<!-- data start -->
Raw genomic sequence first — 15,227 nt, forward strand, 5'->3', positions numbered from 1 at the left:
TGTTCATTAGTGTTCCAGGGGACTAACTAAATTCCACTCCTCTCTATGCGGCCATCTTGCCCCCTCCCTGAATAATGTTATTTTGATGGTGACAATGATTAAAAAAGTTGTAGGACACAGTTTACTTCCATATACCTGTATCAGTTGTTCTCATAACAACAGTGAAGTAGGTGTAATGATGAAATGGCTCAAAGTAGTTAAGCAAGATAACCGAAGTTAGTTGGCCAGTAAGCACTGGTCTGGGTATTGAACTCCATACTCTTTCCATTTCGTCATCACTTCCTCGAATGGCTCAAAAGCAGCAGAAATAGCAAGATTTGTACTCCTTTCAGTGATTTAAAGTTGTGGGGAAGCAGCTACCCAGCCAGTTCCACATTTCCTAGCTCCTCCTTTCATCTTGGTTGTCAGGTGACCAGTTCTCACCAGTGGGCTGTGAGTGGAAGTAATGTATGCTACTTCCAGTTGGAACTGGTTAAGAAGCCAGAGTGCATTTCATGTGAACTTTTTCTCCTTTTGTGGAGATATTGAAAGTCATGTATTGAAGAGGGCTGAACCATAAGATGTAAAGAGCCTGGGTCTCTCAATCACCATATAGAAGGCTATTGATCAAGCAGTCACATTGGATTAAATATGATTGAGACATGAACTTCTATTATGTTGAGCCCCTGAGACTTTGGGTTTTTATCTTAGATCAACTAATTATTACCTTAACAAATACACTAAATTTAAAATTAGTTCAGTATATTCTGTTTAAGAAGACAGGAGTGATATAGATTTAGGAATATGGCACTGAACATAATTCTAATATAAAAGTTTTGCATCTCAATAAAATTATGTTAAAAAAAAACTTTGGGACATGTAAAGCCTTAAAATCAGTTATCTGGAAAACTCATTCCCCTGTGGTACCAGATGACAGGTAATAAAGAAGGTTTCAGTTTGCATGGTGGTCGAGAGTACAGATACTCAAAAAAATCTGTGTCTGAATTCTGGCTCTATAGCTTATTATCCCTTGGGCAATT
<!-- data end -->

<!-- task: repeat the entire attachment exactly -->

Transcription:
Raw genomic sequence first — 15,227 nt, forward strand, 5'->3', positions numbered from 1 at the left:
TGTTCATTAGTGTTCCAGGGGACTAACTAAATTCCACTCCTCTCTATGCGGCCATCTTGCCCCCTCCCTGAATAATGTTATTTTGATGGTGACAATGATTAAAAAAGTTGTAGGACACAGTTTACTTCCATATACCTGTATCAGTTGTTCTCATAACAACAGTGAAGTAGGTGTAATGATGAAATGGCTCAAAGTAGTTAAGCAAGATAACCGAAGTTAGTTGGCCAGTAAGCACTGGTCTGGGTATTGAACTCCATACTCTTTCCATTTCGTCATCACTTCCTCGAATGGCTCAAAAGCAGCAGAAATAGCAAGATTTGTACTCCTTTCAGTGATTTAAAGTTGTGGGGAAGCAGCTACCCAGCCAGTTCCACATTTCCTAGCTCCTCCTTTCATCTTGGTTGTCAGGTGACCAGTTCTCACCAGTGGGCTGTGAGTGGAAGTAATGTATGCTACTTCCAGTTGGAACTGGTTAAGAAGCCAGAGTGCATTTCATGTGAACTTTTTCTCCTTTTGTGGAGATATTGAAAGTCATGTATTGAAGAGGGCTGAACCATAAGATGTAAAGAGCCTGGGTCTCTCAATCACCATATAGAAGGCTATTGATCAAGCAGTCACATTGGATTAAATATGATTGAGACATGAACTTCTATTATGTTGAGCCCCTGAGACTTTGGGTTTTTATCTTAGATCAACTAATTATTACCTTAACAAATACACTAAATTTAAAATTAGTTCAGTATATTCTGTTTAAGAAGACAGGAGTGATATAGATTTAGGAATATGGCACTGAACATAATTCTAATATAAAAGTTTTGCATCTCAATAAAATTATGTTAAAAAAAAACTTTGGGACATGTAAAGCCTTAAAATCAGTTATCTGGAAAACTCATTCCCCTGTGGTACCAGATGACAGGTAATAAAGAAGGTTTCAGTTTGCATGGTGGTCGAGAGTACAGATACTCAAAAAAATCTGTGTCTGAATTCTGGCTCTATAGCTTATTATCCCTTGGGCAATT